Category Archives: hpv

Queen of my cancer domain

There is a certain nervousness and apprehension as I approach my oncology follow up visits. 

I know to expect the following;  a vaginal exam, a pap smear, and my scar gets a review. 

I never really thought I would ever blog about these things, but here I am talking all about my girly bits.
My oncology center has a pretty new office, it is fancy schmanzy. I was able to see their previous office space several years ago. I helped a colleague through their own diagnosis. The space has different kinds of patient rooms and this visit I got a room that I call a throne room. They have these modern chair-that-turns-in-to-an-exam-table-complete-with-stirrups-that-miraculously-appear things.

After being ushered in to the room by the nurse  I proclaimed that I was glad I got to get a throne room. I  sat down with royal aplomb, gestured grandly,  and proclaimed myself as queen of my own cancer.

This is the chair, with me in it… and yes, you can see my butt poking from behind that silly paper drape if you look hard enough:



Anyway, turns out that my abdomen is not lit up by my disco ball ovaries. 

My oncologist is incredible, there is a gentleness to him that is unseen in so many other physicians. All the Ob-gyn’s I know consider him their go-to guy for their patients with oncology needs. I understand why.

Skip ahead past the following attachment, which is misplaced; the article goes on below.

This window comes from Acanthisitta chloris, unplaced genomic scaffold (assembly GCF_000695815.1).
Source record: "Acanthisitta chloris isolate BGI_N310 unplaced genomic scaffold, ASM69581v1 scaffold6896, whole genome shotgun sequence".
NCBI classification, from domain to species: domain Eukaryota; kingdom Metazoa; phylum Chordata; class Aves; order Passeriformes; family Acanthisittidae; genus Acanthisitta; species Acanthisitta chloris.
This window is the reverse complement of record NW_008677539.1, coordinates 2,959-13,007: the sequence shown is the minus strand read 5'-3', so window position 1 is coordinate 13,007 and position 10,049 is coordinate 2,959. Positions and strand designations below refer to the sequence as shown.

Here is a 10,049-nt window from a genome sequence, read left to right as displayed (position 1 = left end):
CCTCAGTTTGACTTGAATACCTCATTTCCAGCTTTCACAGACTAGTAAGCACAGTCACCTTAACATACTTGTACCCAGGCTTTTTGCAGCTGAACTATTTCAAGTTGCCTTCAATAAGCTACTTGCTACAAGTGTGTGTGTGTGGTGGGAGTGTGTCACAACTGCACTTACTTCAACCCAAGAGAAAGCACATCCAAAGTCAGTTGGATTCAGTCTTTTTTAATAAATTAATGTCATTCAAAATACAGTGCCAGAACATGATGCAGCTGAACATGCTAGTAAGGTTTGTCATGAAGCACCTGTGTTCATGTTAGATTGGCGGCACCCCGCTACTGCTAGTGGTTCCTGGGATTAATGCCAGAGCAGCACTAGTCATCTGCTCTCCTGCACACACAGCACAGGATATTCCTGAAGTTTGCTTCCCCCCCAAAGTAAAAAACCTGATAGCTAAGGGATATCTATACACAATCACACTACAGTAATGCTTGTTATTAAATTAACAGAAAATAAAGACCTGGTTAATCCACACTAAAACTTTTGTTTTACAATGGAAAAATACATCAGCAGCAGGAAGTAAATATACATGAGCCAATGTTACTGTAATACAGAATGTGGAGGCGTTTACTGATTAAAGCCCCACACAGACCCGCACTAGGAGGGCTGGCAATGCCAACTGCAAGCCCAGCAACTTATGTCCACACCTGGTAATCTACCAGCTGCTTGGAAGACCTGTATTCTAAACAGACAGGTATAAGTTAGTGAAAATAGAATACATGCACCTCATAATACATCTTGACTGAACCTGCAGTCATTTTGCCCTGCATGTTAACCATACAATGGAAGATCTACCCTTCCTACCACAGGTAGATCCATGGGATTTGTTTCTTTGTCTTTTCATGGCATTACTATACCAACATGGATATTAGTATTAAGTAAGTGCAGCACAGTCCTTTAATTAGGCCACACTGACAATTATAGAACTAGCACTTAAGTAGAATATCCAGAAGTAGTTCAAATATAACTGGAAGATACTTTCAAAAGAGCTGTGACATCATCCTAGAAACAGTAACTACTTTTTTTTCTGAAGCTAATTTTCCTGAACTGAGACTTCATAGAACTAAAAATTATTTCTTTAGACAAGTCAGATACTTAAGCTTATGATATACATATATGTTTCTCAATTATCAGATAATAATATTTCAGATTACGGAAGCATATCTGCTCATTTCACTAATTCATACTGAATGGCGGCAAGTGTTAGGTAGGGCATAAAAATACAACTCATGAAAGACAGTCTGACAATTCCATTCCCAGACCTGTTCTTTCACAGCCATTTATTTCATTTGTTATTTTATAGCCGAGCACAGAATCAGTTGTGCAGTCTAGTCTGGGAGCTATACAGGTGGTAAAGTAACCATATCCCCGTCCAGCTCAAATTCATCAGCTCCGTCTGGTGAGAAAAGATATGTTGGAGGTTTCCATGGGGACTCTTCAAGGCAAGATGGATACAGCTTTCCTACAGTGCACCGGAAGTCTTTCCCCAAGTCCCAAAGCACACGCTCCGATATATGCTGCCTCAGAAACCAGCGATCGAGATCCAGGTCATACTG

When he examines me, there is a certain gentleness. A real look at his handiwork not in how they reflect on him, but on how they are for the patient. If you are open to the idea of therapeutic touch, I would say this doctor was born with it. 

So, as I lay on that table-formerly-a-chair, I asked him what he had done with my ovaries. He explained that he had tied them down to a ligament. He followed up by explaining that they are about 3 cm lower than where they used to be. he added that they should continue to function as long as they normally would. My ovaries were not left to roll around. Nor were they hung up on my ribs like a disco ball.  

I told him my story was better. He laughed and said he thought so too.